Has 1 of 3 Winning Lottery Tickets : ‘It’s Pinch-Me Time,’ Westminster Man Says

Times Staff Writers

A Westminster man who rarely plays the California Lottery claimed one of three winning tickets Sunday to share a world record $60.8-million prize by picking all six numbers in the latest Lotto 6/49 game.

“Nothing like this has ever happened before--it’s pinch-me time,” said a subdued Ron Smith, 45, an oil company production supervisor, as he sat in his living room after working a full day as usual on Sunday.

“We checked and rechecked and rechecked the numbers, and called friends . . . to check their numbers to see if ours were correct,” Smith said. His wife, Linda, 41, “even checked again in the newspaper (Sunday) morning.”

Smith and lucky winners in Fallbrook and Sacramento each picked all six Lotto numbers and will split the $60.8 million. Each of the winning tickets is worth about $20,296,175, to be paid out in annual installments over the next 20 years. That’s about $810,000 a year after taxes, lottery officials said Sunday.


A second winning ticket was believed held by 14 hospital workers from Fallbrook in northern San Diego County who, along with a friend, bought 600 of the $1 tickets and agreed to split whatever winnings came their way.

The third winning ticket was purchased by an unknown customer at a Sacramento liquor shop. Lottery officials expect to formally identify all of the winners by today.

Sunday evening, Ron and Linda Smith played host to a few relatives and friends at their modest Westminster home as they pondered their future.

“Everybody seems happy for us,” Ron Smith said.


The family has not decided exactly how to spend its new millions, but Ron Smith said he may invest in a golf course or a bowling alley because he enjoys those sports.

“My grandmother has just been admitted to a nursing home, so I’ll be able to take care of her,” Linda Smith said.

“She won’t have to go on state aid,” Ron Smith added.

Then there’s their daughter, Tammy, a 17-year-old senior at Westminster High School, who “wants a car for graduation,” Ron Smith said.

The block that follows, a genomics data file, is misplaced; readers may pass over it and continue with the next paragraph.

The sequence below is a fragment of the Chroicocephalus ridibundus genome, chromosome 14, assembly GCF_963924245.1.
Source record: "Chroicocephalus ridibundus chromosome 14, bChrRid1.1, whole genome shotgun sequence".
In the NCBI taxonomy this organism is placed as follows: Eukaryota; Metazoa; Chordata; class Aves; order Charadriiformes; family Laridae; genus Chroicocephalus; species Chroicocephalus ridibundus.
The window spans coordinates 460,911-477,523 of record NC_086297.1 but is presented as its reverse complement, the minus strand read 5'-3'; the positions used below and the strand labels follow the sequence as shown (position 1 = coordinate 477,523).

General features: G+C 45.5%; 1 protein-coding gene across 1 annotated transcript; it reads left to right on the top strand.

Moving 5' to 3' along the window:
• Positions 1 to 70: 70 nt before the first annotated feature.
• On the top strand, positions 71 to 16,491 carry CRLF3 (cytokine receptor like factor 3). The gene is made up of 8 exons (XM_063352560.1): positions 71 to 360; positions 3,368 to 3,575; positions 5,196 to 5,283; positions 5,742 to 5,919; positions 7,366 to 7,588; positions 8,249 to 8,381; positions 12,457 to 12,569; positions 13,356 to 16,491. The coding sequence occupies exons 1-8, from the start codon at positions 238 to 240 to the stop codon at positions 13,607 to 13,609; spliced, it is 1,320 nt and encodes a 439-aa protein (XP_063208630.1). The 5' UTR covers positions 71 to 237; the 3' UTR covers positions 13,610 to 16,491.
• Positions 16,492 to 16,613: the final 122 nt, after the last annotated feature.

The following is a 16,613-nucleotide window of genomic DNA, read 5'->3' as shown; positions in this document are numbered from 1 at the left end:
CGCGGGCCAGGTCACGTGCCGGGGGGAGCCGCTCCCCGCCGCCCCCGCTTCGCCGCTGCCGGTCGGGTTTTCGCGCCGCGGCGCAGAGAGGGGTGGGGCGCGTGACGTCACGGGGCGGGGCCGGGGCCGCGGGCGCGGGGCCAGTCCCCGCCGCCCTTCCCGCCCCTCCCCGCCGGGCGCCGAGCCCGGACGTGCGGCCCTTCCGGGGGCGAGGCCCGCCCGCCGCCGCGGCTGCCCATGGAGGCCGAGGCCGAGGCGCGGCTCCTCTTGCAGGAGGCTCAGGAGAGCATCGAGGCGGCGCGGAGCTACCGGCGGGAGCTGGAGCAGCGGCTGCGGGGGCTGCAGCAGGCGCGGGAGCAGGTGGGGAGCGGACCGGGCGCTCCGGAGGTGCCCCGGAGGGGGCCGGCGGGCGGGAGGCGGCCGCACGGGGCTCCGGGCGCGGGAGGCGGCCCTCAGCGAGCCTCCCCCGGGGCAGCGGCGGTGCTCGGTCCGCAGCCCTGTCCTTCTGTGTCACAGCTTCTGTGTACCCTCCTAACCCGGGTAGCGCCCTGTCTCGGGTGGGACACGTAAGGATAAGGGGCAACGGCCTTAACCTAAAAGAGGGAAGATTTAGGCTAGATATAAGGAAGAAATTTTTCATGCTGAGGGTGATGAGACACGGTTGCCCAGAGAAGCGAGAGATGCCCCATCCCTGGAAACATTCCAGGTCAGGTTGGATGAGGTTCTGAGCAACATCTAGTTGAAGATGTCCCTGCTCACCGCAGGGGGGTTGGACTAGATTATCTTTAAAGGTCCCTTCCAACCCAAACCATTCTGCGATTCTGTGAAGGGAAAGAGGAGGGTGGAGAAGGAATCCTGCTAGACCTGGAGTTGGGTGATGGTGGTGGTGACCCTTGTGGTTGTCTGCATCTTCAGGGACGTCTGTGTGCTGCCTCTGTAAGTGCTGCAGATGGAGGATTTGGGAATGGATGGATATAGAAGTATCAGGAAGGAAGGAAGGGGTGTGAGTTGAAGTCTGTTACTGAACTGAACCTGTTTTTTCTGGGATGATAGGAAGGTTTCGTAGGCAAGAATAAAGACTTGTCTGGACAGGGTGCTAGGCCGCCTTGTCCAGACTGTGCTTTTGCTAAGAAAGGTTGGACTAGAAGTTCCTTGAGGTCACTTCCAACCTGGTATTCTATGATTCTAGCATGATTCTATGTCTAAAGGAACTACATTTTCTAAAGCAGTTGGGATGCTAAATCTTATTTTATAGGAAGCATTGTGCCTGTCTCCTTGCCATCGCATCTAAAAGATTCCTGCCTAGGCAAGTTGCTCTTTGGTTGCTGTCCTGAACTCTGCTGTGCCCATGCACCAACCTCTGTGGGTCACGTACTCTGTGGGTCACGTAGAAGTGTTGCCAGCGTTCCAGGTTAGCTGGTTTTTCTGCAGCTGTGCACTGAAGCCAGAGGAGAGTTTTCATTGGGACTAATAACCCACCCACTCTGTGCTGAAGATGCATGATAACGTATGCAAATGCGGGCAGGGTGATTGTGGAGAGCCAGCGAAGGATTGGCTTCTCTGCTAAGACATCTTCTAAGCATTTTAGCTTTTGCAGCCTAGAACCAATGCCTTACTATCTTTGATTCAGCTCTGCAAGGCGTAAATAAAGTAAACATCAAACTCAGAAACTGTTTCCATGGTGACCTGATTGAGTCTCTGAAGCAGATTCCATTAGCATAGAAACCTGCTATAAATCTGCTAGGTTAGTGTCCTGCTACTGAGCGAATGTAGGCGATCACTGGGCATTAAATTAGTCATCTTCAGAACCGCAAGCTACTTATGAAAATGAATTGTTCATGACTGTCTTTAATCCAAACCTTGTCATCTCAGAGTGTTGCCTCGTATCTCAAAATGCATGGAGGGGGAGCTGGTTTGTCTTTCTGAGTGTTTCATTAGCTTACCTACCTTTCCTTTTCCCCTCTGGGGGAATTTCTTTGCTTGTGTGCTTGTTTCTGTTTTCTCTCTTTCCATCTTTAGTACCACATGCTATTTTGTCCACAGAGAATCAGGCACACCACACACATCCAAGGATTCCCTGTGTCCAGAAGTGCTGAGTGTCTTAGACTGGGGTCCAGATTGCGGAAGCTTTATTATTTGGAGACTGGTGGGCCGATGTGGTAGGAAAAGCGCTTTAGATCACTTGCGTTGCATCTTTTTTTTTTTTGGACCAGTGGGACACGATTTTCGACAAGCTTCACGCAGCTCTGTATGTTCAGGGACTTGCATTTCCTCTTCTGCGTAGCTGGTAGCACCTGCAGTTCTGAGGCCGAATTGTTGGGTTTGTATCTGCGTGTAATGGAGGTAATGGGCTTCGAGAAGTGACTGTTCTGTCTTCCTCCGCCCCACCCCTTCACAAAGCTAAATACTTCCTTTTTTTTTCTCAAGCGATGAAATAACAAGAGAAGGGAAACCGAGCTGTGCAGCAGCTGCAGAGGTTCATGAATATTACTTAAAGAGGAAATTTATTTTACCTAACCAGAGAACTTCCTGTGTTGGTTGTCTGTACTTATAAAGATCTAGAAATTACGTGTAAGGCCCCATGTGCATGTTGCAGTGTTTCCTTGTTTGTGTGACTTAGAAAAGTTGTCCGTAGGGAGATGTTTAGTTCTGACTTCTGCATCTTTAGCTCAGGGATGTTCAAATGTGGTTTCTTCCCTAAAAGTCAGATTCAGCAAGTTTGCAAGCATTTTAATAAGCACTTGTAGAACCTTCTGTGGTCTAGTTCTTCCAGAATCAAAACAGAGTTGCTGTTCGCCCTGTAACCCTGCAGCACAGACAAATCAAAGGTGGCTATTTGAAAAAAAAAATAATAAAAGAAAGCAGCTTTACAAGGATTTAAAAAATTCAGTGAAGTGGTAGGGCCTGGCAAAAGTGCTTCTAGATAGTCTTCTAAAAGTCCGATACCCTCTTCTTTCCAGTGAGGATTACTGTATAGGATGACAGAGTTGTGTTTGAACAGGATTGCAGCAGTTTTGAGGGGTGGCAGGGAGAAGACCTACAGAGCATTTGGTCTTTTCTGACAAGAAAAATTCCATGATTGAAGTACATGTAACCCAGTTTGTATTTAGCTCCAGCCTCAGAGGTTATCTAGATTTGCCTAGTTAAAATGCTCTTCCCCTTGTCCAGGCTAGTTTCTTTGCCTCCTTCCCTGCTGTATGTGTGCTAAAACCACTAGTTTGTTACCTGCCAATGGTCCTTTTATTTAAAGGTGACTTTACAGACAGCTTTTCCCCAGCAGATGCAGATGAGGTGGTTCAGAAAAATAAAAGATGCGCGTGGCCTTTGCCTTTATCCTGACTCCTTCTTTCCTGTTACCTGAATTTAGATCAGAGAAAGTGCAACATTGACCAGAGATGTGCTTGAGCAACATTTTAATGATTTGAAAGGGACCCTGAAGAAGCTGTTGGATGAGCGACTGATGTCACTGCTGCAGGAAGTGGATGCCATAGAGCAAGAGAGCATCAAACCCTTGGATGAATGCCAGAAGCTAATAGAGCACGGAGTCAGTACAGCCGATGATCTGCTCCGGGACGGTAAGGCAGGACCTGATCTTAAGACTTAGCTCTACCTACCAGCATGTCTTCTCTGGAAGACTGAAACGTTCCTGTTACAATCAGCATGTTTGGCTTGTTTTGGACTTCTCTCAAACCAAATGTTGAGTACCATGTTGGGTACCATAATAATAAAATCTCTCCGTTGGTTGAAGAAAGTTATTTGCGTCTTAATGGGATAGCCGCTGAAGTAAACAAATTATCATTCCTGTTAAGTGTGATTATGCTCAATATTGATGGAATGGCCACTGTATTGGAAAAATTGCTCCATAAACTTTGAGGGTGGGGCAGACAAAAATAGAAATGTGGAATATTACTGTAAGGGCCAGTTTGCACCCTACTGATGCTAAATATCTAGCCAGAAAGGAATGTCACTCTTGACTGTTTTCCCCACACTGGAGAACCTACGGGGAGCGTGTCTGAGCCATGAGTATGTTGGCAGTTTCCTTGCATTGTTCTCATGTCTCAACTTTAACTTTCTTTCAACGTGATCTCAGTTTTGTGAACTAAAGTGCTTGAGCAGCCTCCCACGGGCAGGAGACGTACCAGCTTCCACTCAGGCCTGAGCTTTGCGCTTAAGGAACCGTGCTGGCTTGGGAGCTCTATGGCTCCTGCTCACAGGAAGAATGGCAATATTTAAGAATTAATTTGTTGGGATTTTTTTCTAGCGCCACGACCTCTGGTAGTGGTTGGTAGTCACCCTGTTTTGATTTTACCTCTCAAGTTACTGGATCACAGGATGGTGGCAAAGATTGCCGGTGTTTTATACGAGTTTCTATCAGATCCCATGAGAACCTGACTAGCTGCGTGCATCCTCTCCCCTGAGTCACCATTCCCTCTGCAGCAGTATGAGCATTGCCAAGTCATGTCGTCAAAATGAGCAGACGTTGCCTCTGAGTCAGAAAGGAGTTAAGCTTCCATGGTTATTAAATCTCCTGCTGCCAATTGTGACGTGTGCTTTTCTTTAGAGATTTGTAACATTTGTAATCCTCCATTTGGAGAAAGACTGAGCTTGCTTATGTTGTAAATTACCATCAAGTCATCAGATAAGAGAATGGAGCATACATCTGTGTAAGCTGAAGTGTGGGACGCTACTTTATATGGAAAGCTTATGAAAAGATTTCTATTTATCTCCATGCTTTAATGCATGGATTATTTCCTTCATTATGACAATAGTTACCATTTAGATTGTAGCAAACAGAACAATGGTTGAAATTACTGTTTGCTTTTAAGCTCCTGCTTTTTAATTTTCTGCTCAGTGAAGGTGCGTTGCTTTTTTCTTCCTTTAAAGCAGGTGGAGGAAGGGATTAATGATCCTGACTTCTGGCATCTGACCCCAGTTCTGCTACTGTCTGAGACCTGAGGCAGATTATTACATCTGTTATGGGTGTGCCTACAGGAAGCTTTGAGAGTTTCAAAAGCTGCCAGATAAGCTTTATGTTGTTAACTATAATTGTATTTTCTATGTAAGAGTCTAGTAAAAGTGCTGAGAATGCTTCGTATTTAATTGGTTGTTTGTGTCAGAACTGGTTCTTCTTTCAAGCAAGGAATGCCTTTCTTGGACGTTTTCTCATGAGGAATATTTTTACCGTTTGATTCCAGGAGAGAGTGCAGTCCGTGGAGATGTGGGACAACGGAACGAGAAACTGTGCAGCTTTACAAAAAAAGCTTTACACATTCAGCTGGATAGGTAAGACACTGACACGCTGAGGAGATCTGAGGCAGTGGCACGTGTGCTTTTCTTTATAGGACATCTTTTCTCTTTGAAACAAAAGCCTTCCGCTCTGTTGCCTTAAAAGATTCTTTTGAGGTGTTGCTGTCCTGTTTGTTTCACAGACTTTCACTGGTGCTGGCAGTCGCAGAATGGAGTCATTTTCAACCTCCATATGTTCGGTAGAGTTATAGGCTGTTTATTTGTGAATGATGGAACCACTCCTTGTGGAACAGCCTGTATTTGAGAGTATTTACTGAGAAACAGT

“Christmas!” Tammy corrected him with a shout and a poke.

Tammy, a straight-A student, now also will be able to attend the college of her choice, her father said.

“Probably San Bernardino State,” Tammy said.

“U-S-C!” suggested someone in a loud voice from the family’s crowded kitchen.


The Smiths have lived in the same well-kept house for 20 years, ever since their elder child, Michael, was only a few months old.

On Sunday afternoon, Michael, now 21, picked up the required Lotto claim form at the 7-11 store around the corner, where his father bought five “Quick Pick” tickets, whose numbers were selected by computer, Saturday evening.

“I was proposed to when I went to pick up the (claim) slip,” Michael said Sunday.

His would-be fiancee was a complete stranger, he said, adding: “I declined.”

Ron Smith, who said he has missed only one day of work in 23 years, reported for work at a Brea oil field as usual Sunday morning.

“I think I’ll work another 2 or 3 weeks,” he said. “I told them I’m not going to leave them in the lurch.”

Although the Smiths occasionally go to Las Vegas and enjoy gambling, Ron Smith said, he is very conservative in such matters. He and his wife have bought Lotto 6/49 tickets only four or five times.

But the couple seem to have no shortage of luck. The first time they played the lottery, Linda Smith bought a scratch-off card on her son’s 19th birthday and won $500.


Will all the money and attention change them?

“I hope not,” Ron Smith said. “The ‘can we afford it'--it will change that.”

“It’s kind of been mind-boggling,” said Linda Smith above the din in their home Sunday evening. “We’re just going to take it day by day. That’s all we can do.”

Disappointment was almost palpable Sunday for many among the millions of other players whose dreams of instant fortune fell short. Some had bought hundreds of dollars in lottery tickets, hoping to buck 14-million-to-1 odds and realize the richest jackpot in history.

An estimated seven of every 10 adults in California bought at least one ticket for Saturday’s Lotto 6/49 leaving even lottery officials astonished by the frenzied interest in their most recent game.

“It’s staggering, it’s unbelievable,” said lottery spokesman Bob Taylor in Sacramento. “With this kind of fever, there is a likelihood that we’ll have (jackpots) like this twice a year.”